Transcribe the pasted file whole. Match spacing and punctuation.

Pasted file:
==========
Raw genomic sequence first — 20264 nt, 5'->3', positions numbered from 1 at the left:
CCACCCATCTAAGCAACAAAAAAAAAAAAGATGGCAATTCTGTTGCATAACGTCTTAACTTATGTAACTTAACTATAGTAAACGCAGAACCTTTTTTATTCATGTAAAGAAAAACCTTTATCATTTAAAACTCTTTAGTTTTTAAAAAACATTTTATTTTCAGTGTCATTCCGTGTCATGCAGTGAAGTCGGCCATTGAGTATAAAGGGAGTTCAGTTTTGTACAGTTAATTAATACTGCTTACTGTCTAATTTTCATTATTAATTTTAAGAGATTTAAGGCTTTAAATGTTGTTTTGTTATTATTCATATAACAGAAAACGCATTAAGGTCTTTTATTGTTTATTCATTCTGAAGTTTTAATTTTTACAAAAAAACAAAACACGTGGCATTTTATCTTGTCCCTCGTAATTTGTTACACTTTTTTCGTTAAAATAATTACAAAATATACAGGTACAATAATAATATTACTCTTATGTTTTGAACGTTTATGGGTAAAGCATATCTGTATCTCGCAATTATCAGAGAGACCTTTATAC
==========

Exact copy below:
Raw genomic sequence first — 20264 nt, 5'->3', positions numbered from 1 at the left:
CCACCCATCTAAGCAACAAAAAAAAAAAAGATGGCAATTCTGTTGCATAACGTCTTAACTTATGTAACTTAACTATAGTAAACGCAGAACCTTTTTTATTCATGTAAAGAAAAACCTTTATCATTTAAAACTCTTTAGTTTTTAAAAAACATTTTATTTTCAGTGTCATTCCGTGTCATGCAGTGAAGTCGGCCATTGAGTATAAAGGGAGTTCAGTTTTGTACAGTTAATTAATACTGCTTACTGTCTAATTTTCATTATTAATTTTAAGAGATTTAAGGCTTTAAATGTTGTTTTGTTATTATTCATATAACAGAAAACGCATTAAGGTCTTTTATTGTTTATTCATTCTGAAGTTTTAATTTTTACAAAAAAACAAAACACGTGGCATTTTATCTTGTCCCTCGTAATTTGTTACACTTTTTTCGTTAAAATAATTACAAAATATACAGGTACAATAATAATATTACTCTTATGTTTTGAACGTTTATGGGTAAAGCATATCTGTATCTCGCAATTATCAGAGAGACCTTTATAC